In part 2 of this series we looked at the basics of how anxiety is created in the brain, and highlighted the two main parts of the brain that cause anxiety and the physical responses we experience when feeling anxious.
In parts 3 and 4 we will look at the two key parts or pathways (the Cortex and the Amygdala) in more detail.
The cortex is split into two halves, or HEMISPHERES; quite simply, the left and the right. These hemispheres are then divided into smaller sections called LOBES. Each of these lobes has a different function; for example, processing vision, hearing, and other information collected by the senses. The lobes then put all of this information together and this allows you to perceive the world around you.
Most importantly (where anxiety is concerned) the cortex attaches meaning and memories to these perceptions.
The cortex also contributes to changing your responses to danger; which can be really useful, otherwise you would react to every bit of perceived danger in the same way, no matter how big or small. It is this ability to change your response that helps you to decide not to attack your boss when he/she is having a go at you about something, or if you think you are going to get sacked.
Before reaching the cortex, the sensory information goes through another part of the brain, called the THALAMUS. This is like the main sorting office of the brain; when the thalamus receives information from the senses it literally sorts them out, and sends them to the various lobes of the brain so that they can be processed and interpreted.
The Frontal Lobes.
Understanding the frontal lobes of the cortex is really important in understanding how anxiety is created in the brain.
The frontal lobes are located behind the forehead and the eyes, and they are the largest set of lobes in the human brain (they are much larger than those found in most other animals).
When all of the other lobes in the cortex have received the information from the thalamus, they then pass it on to the frontal lobes; this is where all of that information is collected and processed together, and we then get a full picture of the world around us. This then means we can respond to what we are seeing, smelling, touching or hearing.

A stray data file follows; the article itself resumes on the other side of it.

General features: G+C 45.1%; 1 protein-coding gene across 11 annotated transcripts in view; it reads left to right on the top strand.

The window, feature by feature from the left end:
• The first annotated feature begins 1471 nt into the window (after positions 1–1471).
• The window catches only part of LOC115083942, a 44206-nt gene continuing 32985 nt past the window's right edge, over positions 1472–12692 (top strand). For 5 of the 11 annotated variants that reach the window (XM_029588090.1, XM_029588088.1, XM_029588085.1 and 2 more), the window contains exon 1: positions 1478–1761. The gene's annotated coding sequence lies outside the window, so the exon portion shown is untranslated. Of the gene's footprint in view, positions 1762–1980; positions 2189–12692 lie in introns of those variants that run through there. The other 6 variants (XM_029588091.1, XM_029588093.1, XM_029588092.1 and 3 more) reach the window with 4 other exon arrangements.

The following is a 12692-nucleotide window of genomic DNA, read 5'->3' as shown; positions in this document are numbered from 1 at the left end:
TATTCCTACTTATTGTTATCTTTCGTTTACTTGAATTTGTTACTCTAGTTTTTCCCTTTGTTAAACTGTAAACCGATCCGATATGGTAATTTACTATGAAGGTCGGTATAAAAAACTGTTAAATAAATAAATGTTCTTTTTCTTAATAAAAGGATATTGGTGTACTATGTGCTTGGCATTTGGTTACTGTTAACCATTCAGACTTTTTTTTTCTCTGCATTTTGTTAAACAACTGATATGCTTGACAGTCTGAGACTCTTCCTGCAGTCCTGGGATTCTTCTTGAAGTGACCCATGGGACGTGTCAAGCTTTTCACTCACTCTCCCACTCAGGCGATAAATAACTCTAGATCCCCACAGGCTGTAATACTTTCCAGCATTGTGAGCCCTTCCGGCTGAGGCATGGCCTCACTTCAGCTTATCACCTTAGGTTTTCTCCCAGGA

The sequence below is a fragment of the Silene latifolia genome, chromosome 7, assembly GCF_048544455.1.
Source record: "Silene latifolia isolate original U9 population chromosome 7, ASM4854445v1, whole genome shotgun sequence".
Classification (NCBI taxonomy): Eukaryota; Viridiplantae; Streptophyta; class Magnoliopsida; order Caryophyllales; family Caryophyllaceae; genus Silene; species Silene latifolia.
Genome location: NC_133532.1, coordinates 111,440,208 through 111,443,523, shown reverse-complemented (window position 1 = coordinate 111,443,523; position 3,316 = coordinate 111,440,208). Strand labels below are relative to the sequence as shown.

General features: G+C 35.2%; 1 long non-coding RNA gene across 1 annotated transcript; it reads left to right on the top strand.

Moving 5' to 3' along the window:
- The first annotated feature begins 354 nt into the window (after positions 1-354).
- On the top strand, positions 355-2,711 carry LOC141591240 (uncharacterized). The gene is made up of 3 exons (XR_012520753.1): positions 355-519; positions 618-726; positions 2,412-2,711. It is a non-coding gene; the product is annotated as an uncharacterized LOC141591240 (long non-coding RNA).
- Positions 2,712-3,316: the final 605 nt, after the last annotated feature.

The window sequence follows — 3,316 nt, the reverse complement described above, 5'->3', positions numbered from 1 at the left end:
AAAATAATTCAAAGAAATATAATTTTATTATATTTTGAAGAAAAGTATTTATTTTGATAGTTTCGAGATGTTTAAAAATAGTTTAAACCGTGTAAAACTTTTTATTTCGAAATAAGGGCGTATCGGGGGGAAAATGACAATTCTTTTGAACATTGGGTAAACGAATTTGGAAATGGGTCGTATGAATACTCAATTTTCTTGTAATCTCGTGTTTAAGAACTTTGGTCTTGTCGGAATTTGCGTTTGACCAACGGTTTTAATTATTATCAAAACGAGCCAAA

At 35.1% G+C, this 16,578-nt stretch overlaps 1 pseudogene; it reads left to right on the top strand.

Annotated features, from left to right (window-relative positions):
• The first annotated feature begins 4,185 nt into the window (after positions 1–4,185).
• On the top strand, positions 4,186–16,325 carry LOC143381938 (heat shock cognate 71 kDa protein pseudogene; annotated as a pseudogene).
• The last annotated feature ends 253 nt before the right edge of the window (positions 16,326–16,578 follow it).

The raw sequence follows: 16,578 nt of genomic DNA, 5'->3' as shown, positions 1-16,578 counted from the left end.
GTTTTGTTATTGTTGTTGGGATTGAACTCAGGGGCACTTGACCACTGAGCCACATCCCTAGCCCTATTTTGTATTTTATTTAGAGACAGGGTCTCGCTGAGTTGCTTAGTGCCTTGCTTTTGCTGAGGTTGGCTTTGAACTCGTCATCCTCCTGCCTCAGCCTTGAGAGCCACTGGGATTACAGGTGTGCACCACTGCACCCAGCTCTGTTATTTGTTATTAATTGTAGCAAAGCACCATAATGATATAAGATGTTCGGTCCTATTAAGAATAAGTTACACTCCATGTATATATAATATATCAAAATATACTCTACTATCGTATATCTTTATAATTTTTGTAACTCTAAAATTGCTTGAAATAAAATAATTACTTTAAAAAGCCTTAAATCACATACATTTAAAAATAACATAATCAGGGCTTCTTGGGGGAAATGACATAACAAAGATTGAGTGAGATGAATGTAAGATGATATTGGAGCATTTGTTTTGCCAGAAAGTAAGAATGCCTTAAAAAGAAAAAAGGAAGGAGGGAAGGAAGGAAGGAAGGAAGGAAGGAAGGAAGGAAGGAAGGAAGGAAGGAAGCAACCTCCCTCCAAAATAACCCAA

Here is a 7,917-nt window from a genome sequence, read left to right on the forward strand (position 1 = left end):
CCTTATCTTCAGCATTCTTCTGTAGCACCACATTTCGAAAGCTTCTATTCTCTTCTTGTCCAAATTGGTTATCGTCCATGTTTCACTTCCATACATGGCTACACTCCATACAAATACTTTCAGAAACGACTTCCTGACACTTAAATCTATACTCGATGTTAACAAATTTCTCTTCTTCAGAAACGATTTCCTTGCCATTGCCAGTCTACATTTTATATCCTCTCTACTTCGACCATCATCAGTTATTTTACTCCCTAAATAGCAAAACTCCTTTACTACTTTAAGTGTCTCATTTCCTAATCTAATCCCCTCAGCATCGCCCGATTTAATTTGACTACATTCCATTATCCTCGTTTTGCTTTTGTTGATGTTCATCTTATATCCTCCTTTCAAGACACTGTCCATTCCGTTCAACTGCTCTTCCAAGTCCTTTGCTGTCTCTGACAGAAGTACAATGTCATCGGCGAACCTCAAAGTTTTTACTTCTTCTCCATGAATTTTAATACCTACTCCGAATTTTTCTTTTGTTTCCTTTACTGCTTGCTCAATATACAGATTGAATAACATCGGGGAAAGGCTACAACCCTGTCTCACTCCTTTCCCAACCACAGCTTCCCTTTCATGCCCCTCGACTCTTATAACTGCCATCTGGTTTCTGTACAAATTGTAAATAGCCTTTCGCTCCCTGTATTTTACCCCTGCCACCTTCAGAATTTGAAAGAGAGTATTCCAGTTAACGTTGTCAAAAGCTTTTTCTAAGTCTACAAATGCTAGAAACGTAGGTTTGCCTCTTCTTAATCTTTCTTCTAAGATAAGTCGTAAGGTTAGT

The frontal lobes also help us to anticipate the potential outcomes, or results of a situation; they help us to plan our actions, initiate a response or responses, and they use the feedback we receive from the world to stop or alter our behaviour.
Amazing as this all sounds, there is a down side, and that is that these capacities of the frontal lobes lay the groundwork for anxiety to develop.
It is the ability of the frontal lobes to anticipate and interpret situations that can lead to anxiety. Anticipation can lead to another common cortex based process that we are all aware of, and that is WORRY.
Worry, fear and anxiety are created when our cortex anticipates a negative outcome to a situation. It is the thoughts and images created by the cortex that provokes these responses.
Everyone’s cortex works differently, some are brilliant at creating worry. When you imagine a long list of negative outcomes to a situation? That’s the cortex at work in a very negative way.
“Some of the most creative people are also the most anxious because their over-activity gives them the ability to dwell on extremely frightening thoughts and images.”
If your pattern of worrying is serious enough that it interferes with your daily life, you may be diagnosed with GENERALISED ANXIETY DISORDER.
Another type of anxiety disorder can be created by the cortex; if the frontal lobes create obsessive thoughts or doubts that won’t go away, and you get to the point where you spend hours each day focusing on them, then you may have OBSESSIVE COMPULSIVE DISORDER.
Obsessions can sometimes lead a person to create elaborate rituals that must be carried out in order to reduce anxiety.
If you think that you may have an anxiety disorder, the best thing to do is to go to your GP or doctor. I am not a medical professional; what I am writing is a very simplified explanation of the processes involving the brain and anxiety. It is so that you can have a basic understanding of what is going on. Sometimes just having that understanding can be a big help, and can itself reduce worry, fear and anxiety about why you react the way you do.
Remember; anxiety and worry are normal responses that make us human; however, if you feel overly anxious, or worry to a point that it is affecting your daily life, you need to seek professional help, don’t just struggle through.
Thank you, thank you, thank you.
Referenced: Rewire Your Anxious Brain – how to use the neuroscience of fear to end anxiety, panic & worry. By Catherine M. Pittman, PhD & Elizabeth M. Karle, MLIS